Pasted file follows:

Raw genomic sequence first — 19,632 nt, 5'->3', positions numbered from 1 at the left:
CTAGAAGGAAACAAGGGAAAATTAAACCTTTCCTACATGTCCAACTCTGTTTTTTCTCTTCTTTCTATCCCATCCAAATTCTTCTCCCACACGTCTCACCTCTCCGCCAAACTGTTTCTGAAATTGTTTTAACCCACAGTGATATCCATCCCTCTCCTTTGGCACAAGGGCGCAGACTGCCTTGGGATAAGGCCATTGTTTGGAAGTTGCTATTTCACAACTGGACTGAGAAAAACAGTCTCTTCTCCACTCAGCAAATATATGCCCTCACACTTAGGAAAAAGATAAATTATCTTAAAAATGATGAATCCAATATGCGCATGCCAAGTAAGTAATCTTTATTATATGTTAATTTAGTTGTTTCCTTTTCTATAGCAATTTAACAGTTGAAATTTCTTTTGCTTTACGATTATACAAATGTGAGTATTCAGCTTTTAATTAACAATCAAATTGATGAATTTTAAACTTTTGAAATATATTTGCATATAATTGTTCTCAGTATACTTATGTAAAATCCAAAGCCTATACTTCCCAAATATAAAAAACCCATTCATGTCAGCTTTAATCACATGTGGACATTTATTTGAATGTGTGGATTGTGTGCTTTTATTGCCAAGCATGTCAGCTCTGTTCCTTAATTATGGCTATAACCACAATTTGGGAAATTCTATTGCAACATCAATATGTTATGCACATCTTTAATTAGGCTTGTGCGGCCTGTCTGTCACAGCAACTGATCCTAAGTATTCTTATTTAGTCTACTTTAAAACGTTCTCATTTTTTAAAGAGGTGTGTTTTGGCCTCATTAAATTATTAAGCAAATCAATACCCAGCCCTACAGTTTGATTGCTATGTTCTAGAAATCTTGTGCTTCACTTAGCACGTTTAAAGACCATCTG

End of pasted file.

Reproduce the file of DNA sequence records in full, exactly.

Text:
Raw genomic sequence first — 19,632 nt, 5'->3', positions numbered from 1 at the left:
CTAGAAGGAAACAAGGGAAAATTAAACCTTTCCTACATGTCCAACTCTGTTTTTTCTCTTCTTTCTATCCCATCCAAATTCTTCTCCCACACGTCTCACCTCTCCGCCAAACTGTTTCTGAAATTGTTTTAACCCACAGTGATATCCATCCCTCTCCTTTGGCACAAGGGCGCAGACTGCCTTGGGATAAGGCCATTGTTTGGAAGTTGCTATTTCACAACTGGACTGAGAAAAACAGTCTCTTCTCCACTCAGCAAATATATGCCCTCACACTTAGGAAAAAGATAAATTATCTTAAAAATGATGAATCCAATATGCGCATGCCAAGTAAGTAATCTTTATTATATGTTAATTTAGTTGTTTCCTTTTCTATAGCAATTTAACAGTTGAAATTTCTTTTGCTTTACGATTATACAAATGTGAGTATTCAGCTTTTAATTAACAATCAAATTGATGAATTTTAAACTTTTGAAATATATTTGCATATAATTGTTCTCAGTATACTTATGTAAAATCCAAAGCCTATACTTCCCAAATATAAAAAACCCATTCATGTCAGCTTTAATCACATGTGGACATTTATTTGAATGTGTGGATTGTGTGCTTTTATTGCCAAGCATGTCAGCTCTGTTCCTTAATTATGGCTATAACCACAATTTGGGAAATTCTATTGCAACATCAATATGTTATGCACATCTTTAATTAGGCTTGTGCGGCCTGTCTGTCACAGCAACTGATCCTAAGTATTCTTATTTAGTCTACTTTAAAACGTTCTCATTTTTTAAAGAGGTGTGTTTTGGCCTCATTAAATTATTAAGCAAATCAATACCCAGCCCTACAGTTTGATTGCTATGTTCTAGAAATCTTGTGCTTCACTTAGCACGTTTAAAGACCATCTG